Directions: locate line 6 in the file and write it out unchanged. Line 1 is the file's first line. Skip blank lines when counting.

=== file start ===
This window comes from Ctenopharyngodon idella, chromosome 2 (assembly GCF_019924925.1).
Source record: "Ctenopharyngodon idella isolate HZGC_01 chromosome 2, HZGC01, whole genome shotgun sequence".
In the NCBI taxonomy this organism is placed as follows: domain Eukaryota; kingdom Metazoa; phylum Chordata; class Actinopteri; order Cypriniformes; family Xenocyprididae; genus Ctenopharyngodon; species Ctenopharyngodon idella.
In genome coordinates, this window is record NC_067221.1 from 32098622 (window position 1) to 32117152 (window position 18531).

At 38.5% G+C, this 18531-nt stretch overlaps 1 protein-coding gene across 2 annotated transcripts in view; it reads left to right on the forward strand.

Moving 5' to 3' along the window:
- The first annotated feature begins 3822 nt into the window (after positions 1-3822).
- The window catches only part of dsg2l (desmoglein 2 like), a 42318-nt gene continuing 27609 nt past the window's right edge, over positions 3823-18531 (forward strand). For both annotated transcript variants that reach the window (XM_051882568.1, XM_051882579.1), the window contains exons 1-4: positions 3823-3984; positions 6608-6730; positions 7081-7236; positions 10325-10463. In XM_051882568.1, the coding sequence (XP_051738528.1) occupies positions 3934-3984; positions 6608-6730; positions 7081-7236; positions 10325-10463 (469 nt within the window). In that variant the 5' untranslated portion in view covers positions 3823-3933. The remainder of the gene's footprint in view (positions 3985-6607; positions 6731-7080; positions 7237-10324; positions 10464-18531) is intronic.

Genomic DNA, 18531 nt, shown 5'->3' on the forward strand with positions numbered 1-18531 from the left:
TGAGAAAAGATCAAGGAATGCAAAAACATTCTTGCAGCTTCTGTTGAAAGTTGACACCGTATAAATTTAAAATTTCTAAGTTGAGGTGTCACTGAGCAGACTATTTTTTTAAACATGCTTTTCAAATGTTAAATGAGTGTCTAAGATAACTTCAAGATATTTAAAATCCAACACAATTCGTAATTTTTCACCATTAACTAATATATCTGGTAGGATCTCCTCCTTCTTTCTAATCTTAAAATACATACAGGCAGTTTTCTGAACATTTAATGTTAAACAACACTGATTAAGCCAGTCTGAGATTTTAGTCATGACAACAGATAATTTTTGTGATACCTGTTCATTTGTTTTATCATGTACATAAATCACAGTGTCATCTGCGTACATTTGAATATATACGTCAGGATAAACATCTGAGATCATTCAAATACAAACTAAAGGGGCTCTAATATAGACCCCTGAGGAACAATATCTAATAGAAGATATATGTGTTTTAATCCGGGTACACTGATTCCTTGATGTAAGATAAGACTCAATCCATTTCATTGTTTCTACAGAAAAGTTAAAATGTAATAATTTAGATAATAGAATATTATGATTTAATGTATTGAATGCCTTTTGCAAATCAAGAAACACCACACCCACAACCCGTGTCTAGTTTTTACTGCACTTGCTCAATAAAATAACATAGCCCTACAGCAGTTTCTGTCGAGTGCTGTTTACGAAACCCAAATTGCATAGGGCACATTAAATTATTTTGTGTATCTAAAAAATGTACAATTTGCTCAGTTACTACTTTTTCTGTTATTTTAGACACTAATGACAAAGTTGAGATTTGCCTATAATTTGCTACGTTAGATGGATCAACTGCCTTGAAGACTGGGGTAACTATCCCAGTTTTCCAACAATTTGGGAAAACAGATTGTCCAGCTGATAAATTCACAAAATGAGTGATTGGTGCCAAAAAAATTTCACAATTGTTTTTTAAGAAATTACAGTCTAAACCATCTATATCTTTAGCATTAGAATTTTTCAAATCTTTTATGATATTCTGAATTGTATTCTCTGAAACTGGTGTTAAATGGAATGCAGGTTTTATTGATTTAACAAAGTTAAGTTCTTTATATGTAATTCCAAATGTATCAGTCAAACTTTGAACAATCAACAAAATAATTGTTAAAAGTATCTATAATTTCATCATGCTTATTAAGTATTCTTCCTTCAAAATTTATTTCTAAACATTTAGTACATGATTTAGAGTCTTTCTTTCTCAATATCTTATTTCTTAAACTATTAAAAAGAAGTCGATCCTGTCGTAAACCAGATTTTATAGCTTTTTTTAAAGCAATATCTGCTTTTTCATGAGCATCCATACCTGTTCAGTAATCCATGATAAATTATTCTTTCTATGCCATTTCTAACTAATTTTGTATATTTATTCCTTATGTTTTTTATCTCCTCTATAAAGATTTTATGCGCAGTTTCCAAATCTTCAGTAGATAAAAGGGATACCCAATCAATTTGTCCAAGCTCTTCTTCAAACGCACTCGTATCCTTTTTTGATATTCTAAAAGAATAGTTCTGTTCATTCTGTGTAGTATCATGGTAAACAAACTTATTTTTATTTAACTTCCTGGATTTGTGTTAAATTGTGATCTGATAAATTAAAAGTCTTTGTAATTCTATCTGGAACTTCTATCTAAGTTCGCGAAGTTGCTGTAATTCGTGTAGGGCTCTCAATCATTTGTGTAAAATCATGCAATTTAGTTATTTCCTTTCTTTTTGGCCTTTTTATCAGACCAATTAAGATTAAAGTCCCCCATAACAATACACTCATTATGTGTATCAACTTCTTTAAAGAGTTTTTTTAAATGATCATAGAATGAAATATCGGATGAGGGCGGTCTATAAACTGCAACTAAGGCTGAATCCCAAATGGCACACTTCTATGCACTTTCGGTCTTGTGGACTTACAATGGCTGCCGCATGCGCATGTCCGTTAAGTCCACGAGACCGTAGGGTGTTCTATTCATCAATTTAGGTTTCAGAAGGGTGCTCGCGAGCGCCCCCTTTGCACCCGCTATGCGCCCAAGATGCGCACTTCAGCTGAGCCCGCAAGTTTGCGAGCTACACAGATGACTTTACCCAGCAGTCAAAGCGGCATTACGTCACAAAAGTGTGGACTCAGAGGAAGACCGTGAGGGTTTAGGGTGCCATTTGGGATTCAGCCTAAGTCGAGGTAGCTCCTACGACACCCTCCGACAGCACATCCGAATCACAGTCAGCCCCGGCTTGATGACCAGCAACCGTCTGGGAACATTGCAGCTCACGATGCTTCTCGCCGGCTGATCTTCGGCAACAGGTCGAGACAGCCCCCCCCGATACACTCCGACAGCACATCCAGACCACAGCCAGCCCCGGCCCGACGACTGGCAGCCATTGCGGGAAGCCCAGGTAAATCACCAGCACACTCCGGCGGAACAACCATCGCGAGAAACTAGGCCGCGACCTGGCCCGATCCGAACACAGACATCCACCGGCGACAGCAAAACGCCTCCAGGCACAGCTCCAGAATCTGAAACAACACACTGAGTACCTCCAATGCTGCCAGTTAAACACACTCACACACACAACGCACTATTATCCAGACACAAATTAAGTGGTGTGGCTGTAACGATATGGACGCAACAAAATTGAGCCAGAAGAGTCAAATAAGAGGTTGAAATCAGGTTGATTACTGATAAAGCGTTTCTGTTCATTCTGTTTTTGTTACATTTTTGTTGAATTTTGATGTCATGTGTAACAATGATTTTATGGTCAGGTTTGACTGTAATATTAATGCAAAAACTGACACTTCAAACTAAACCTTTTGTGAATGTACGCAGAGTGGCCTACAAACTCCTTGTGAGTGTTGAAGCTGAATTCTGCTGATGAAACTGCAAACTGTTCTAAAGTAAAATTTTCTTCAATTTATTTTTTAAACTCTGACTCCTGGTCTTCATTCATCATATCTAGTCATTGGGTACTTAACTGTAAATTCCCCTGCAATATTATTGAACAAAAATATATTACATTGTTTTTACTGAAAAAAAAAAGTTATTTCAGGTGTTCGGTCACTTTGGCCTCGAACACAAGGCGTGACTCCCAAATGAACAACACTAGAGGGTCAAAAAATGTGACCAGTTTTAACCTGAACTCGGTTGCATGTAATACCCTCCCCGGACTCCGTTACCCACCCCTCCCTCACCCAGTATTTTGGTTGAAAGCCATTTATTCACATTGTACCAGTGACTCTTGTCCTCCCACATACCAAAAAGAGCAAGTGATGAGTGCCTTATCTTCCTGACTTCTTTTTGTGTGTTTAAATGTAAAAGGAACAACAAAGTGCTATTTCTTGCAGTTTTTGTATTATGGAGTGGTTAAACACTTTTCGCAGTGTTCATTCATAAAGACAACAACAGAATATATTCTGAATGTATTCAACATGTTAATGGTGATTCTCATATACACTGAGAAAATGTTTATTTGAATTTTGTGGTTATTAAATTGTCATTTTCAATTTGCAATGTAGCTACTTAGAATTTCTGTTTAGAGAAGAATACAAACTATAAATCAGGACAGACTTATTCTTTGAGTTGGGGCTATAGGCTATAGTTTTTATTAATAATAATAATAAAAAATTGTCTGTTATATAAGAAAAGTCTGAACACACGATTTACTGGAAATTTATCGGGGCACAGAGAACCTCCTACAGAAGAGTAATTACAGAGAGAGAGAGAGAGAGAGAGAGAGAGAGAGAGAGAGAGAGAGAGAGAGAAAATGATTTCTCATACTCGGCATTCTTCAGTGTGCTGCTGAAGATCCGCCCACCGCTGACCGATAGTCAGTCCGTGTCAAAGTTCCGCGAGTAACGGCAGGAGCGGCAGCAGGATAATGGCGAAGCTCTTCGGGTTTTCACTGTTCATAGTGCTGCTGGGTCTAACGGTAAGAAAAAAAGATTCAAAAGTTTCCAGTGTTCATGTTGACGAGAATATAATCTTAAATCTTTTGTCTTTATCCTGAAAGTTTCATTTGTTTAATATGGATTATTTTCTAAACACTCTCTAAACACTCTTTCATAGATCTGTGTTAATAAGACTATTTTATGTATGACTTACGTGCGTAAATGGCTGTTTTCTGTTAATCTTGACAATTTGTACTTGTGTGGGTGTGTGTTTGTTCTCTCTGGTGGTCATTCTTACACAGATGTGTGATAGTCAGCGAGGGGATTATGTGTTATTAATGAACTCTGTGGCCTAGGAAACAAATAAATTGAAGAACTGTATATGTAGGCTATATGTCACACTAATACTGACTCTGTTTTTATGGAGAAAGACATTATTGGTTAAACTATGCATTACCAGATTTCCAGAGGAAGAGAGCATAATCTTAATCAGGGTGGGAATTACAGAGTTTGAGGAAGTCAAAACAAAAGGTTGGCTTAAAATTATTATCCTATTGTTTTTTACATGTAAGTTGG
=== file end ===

Moving 5' to 3' along the window: